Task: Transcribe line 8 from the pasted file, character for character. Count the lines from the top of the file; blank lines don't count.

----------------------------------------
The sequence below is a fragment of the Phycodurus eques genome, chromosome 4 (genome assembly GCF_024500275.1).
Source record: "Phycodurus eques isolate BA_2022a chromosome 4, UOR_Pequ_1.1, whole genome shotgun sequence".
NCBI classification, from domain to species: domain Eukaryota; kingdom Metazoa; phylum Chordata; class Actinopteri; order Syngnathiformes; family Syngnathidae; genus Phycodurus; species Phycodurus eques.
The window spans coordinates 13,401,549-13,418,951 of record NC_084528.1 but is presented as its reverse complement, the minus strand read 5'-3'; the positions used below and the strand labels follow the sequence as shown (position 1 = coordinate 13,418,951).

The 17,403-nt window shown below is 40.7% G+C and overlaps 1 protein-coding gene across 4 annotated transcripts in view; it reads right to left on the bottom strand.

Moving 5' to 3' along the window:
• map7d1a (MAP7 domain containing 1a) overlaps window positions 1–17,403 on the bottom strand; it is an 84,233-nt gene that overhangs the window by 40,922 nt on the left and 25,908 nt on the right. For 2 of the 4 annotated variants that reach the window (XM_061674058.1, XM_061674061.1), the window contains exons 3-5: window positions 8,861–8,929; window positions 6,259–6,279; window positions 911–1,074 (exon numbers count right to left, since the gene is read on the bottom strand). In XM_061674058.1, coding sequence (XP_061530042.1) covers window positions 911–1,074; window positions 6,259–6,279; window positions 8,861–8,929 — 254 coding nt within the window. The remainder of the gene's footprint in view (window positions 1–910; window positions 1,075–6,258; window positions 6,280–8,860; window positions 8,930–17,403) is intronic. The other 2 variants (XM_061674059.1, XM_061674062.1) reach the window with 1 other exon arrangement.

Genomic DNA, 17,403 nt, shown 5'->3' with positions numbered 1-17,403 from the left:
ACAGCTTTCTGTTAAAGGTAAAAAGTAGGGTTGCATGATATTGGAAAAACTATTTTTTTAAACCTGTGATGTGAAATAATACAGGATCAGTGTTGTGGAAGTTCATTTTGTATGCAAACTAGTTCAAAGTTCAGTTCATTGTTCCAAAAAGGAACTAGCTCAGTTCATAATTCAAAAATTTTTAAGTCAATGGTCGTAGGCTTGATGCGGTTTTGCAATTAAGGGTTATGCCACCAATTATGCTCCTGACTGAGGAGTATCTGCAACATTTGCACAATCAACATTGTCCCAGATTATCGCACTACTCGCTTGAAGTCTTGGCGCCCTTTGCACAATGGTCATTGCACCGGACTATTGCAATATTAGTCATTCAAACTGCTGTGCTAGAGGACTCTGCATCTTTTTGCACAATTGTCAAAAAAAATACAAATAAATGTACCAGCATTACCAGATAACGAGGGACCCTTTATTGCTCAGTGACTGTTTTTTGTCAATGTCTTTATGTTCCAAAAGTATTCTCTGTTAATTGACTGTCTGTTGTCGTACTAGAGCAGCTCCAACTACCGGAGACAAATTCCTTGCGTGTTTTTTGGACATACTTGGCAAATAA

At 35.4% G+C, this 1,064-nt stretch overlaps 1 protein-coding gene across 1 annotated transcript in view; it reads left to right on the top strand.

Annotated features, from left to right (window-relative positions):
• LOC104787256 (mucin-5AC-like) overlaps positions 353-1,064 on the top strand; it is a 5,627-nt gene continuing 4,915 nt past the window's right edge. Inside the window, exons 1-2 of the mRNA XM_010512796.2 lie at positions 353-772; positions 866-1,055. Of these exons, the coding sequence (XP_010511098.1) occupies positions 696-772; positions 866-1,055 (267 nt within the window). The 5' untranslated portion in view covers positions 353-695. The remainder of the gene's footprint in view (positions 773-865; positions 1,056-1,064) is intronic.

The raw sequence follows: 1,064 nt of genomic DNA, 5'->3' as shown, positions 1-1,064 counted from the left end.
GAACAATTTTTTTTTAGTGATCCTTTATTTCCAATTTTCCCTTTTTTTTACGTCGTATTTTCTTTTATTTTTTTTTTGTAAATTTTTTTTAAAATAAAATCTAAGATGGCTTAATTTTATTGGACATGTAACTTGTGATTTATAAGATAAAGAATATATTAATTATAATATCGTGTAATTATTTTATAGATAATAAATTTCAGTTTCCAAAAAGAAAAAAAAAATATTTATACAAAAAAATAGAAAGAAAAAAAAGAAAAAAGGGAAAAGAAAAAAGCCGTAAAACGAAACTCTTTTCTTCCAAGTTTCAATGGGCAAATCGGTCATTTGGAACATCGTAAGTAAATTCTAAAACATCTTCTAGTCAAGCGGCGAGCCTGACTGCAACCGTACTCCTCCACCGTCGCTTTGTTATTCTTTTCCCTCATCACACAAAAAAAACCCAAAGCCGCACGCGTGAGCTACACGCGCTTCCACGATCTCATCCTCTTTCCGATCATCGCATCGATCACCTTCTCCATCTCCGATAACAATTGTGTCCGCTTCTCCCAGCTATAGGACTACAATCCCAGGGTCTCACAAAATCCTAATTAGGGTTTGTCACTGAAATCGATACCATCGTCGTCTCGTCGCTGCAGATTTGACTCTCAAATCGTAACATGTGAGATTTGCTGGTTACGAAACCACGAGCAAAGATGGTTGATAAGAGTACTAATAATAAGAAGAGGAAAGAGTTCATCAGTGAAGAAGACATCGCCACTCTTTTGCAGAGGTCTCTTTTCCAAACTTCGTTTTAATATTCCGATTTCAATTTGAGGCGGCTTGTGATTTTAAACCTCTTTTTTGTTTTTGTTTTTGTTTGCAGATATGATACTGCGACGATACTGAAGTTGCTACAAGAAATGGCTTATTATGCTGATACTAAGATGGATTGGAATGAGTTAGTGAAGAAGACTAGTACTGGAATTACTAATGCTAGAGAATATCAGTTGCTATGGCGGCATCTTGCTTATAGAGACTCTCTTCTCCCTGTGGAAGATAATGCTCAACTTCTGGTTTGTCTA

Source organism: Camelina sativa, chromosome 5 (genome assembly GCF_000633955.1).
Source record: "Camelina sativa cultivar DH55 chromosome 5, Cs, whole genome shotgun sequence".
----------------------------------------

Genomic DNA, 17,403 nt, shown 5'->3' with positions numbered 1-17,403 from the left: